As shown in FIG. 2H, the upper and lower fingers 38a, 38b are then repositioned to their receiving positions, and the base 36 is lowered. At the same time, the stop 56 is lowered and the sub-bundle 58 is shifted by conveyor 34 to a position overlying the stacker alms 40.
As shown in FIG. 2I, the stacker then operates through its transfer cycle, as previously described, to deposit the sub-bundle in the cradle 14. While this is taking place, the pre-stacker is again in the process of forming the next sub-bundle, which will be ready for transfer to the stacker arms 40 when they are returned to their receiving position.
With reference to FIG. 3, and using as an example the formation of a bundle containing ten product layers, a conventional bundling system, which transfers one layer per cycle of the stacker, will require time t1 to complete the bundle. In contrast, a system in accordance with the present invention that pre-stacks two layers into sub-bundles, will complete the bundle in a significantly shorter time t2, i.e., in approximately one half the time required by the conventional system.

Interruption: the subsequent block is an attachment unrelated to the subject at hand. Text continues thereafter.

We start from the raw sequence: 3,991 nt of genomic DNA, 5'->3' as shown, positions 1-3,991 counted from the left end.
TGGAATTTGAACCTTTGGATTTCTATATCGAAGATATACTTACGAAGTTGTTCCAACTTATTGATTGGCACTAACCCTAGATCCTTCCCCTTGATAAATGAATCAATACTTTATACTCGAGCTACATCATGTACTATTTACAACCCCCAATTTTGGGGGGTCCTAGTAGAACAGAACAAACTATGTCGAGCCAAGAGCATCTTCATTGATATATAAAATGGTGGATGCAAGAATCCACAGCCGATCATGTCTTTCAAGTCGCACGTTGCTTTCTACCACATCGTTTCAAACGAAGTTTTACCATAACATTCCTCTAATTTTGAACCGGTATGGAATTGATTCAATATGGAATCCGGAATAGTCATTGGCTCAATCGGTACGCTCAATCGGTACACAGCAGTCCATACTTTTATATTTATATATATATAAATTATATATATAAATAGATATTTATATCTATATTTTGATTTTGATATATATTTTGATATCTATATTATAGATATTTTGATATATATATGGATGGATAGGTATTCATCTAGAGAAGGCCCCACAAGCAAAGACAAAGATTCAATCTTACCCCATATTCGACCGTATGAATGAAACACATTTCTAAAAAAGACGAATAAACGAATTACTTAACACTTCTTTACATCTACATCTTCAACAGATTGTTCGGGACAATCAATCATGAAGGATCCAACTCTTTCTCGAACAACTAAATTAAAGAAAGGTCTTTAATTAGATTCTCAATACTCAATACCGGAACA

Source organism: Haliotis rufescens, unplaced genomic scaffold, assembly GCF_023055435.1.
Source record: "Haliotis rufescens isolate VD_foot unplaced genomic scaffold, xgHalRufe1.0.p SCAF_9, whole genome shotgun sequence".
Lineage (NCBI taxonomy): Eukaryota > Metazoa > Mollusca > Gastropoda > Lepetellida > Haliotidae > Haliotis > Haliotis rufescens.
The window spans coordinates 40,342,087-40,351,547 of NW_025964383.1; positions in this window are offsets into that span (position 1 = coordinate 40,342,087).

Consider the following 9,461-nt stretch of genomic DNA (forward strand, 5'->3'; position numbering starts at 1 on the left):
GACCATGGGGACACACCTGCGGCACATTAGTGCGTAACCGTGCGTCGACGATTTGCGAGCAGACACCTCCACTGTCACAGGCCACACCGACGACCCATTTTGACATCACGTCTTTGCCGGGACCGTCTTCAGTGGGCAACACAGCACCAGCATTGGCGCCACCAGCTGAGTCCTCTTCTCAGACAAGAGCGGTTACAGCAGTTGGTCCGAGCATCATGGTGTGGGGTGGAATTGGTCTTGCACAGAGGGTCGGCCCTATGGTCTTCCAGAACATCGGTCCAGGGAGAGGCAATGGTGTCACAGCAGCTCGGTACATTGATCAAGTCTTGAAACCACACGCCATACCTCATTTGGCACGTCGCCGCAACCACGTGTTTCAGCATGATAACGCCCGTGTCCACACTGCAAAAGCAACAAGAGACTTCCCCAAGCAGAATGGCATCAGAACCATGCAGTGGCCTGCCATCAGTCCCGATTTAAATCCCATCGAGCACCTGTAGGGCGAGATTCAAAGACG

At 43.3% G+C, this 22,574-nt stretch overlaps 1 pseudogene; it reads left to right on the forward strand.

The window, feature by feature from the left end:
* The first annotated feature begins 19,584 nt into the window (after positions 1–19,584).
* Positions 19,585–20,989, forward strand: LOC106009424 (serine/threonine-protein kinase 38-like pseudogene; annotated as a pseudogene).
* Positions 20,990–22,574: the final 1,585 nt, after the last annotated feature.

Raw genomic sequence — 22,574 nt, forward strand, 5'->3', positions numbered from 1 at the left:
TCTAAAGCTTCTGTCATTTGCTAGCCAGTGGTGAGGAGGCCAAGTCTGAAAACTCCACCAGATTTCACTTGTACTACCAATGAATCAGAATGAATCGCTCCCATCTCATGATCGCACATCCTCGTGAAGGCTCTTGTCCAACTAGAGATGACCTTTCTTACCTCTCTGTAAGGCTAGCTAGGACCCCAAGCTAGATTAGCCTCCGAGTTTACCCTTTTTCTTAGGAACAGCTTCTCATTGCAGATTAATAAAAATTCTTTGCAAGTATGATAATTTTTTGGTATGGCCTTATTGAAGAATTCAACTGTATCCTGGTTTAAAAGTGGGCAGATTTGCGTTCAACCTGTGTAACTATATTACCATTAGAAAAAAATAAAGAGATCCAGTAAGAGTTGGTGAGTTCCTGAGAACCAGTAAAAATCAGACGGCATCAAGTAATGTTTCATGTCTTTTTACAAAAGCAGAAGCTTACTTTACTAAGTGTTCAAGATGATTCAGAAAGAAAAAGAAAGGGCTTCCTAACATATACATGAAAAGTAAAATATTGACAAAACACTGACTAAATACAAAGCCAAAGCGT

It will be seen therefore, that the present invention substantially increases the overall efficiency of the bundling system by taking much better advantage of the stacker's transfer cycle.
It is also important to note that the bundling system of the present invention manipulates the stacked products without employing magnets. The system is thus capable of handling non-magnetic products, e.g., stainless steel bars and the like, and bundled magnetic products are not plagued with residual magnetization.
Patent applications by Bruno Maggioni, Milan IT
Patent applications by Pradip K. Ghosh, Worcester, MA US